In the 1983 Candidates Finals a young Garry Kasparov faced former World Chess Champion Vassily Smyslov for the right to contest a World Championship match with the then World Champ Anatoly Karpov. The fact that Smyslov made it to the final was almost beyond belief. The Chess world was astounded that someone so old could play well enough to face the young whipper-snapper, Kasparov. Granted, Smyslov was given no chance of defeating Kasparov by the pundits, but just getting to the finals was a victory of sorts. The older I have become the more amazing it seems…
The state is about to find out how many people need to lose their lives to shore up the economy.
1:02 PM ET
A sign announces that Maui Beach Tanning Salon is reopened for business on April 24 in Marietta, Georgia. (Kevin C. Cox / Getty)
At first, Derek Canavaggio thought he would be able to ride out the coronavirus pandemic at home until things were safe. As a bar manager at the Globe in Athens, Georgia, Canavaggio hasn’t been allowed to work for weeks. Local officials in Athens issued Georgia’s first local shelter-in-place order on March 19, canceling the events that usually make spring a busy time for Athens bars and effectively eliminating the city’s rowdy downtown party district built around the University of Georgia. The state’s governor, Brian Kemp, followed in early April with a statewide shutdown.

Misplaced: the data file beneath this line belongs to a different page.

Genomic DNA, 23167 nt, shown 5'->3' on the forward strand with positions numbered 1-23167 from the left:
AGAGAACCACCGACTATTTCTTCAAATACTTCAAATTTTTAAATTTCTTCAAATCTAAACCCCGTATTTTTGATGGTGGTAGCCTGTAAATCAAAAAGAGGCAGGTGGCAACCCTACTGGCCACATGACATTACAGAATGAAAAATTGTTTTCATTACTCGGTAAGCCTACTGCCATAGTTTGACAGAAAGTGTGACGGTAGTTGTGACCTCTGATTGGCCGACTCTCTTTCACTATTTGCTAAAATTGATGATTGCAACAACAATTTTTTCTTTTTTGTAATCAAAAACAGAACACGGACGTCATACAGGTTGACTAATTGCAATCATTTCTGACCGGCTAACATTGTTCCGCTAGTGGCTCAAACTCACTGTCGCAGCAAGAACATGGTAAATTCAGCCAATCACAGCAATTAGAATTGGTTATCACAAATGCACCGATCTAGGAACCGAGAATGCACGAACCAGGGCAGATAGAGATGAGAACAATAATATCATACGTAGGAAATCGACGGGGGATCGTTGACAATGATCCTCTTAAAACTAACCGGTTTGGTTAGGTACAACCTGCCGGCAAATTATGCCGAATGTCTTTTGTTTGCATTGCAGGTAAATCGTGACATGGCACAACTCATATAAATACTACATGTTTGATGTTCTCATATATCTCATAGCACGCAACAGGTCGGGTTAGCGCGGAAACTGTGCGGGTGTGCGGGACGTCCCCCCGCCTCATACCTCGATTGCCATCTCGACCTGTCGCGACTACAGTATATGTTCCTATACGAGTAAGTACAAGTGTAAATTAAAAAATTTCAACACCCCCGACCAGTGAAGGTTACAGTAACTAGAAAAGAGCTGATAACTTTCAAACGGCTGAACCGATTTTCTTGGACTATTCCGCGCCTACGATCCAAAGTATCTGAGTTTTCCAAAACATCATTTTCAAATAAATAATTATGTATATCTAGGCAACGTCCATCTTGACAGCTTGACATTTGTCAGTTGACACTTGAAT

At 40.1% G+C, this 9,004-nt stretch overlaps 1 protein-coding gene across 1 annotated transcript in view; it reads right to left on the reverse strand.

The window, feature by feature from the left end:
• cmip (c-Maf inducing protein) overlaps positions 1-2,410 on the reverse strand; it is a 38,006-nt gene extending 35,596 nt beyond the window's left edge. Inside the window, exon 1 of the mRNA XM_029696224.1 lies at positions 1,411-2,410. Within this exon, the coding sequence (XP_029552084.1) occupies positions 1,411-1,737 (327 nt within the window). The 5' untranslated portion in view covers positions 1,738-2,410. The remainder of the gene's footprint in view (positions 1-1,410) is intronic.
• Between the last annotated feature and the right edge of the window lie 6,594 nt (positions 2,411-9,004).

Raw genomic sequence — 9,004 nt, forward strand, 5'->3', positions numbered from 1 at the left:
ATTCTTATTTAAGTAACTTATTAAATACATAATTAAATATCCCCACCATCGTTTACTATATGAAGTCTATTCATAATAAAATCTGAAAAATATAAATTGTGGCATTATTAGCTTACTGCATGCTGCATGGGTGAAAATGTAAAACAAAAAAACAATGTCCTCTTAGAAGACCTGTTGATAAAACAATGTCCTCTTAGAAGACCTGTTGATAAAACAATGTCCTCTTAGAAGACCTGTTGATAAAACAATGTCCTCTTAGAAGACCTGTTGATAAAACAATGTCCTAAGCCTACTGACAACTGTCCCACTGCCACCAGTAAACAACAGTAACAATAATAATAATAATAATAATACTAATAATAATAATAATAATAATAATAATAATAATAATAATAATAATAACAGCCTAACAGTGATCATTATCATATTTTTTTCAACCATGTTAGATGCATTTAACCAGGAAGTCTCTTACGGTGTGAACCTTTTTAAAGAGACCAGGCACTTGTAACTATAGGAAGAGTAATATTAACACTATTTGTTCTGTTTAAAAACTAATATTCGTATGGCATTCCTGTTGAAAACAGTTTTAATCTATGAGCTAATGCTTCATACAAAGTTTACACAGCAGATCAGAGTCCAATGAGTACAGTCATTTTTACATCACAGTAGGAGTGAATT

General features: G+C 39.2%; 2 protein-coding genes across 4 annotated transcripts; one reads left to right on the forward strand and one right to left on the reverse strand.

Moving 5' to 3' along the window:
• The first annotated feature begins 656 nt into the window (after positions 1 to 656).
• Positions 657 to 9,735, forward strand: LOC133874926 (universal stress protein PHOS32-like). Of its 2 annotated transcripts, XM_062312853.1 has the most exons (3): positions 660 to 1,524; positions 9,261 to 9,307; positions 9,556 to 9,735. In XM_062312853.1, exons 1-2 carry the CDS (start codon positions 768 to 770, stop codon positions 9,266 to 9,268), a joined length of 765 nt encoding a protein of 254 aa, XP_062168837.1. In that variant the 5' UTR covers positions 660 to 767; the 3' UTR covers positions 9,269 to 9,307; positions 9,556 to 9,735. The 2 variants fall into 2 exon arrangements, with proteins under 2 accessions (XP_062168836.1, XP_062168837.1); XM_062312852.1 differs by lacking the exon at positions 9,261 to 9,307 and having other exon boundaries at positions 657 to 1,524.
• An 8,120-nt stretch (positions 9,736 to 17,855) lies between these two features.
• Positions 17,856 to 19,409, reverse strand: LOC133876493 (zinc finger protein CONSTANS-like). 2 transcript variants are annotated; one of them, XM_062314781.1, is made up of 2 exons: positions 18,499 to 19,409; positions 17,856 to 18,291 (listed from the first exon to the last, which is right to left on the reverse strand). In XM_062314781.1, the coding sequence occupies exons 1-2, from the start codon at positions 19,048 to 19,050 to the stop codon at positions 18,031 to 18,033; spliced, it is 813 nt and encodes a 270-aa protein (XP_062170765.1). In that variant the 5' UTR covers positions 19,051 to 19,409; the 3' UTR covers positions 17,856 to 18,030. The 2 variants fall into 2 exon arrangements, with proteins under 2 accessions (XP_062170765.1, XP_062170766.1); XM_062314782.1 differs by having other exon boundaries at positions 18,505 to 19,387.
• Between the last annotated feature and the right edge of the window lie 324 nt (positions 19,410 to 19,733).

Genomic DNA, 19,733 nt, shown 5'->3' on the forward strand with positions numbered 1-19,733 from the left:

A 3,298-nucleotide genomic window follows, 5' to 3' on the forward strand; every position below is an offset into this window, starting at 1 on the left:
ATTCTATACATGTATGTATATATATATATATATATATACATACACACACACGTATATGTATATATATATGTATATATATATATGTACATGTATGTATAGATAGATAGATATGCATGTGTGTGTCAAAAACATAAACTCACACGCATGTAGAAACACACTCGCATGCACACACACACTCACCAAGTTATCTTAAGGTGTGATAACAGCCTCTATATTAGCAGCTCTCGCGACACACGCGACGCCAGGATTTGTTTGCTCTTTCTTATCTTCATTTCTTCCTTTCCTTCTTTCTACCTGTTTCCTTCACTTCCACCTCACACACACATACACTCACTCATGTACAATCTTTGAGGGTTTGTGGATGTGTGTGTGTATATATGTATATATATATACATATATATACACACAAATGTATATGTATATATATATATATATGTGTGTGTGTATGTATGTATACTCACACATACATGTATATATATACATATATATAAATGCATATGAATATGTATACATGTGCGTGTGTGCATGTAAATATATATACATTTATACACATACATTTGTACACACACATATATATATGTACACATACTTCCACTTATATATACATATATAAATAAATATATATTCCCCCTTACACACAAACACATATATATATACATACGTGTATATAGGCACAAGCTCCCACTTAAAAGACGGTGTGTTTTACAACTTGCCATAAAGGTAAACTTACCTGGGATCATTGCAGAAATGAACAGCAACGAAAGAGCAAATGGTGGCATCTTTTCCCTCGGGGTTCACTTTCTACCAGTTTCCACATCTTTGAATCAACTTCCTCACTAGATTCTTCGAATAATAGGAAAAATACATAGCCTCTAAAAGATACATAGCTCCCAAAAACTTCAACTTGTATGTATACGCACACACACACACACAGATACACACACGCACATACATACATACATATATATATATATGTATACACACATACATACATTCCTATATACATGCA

But then the governor sent Canavaggio into what he calls “spreadsheet hell.” In an announcement last week, Kemp abruptly reversed course on the shutdown, ending many of his own restrictions on businesses and overruling those put in place by mayors throughout the state. On Friday, gyms, churches, hair and nail salons, and tattoo parlors were allowed to reopen, if the owners were willing. Yesterday, restaurants and movie theaters came back. The U-turn has left Georgians scrambling. Canavaggio has spent days crunching the numbers to figure out whether reopening his bar is worth the safety risk, or even feasible in the first place, given how persistent safety concerns could crater demand for a leisurely indoor happy hour. “We can’t figure out a way to make the numbers work to sustain business and pay rent and pay everybody to go back and risk their lives,” he told me. “If we tried to open on Monday, we’d be closed in two weeks, probably for good and with more debt on our hands.”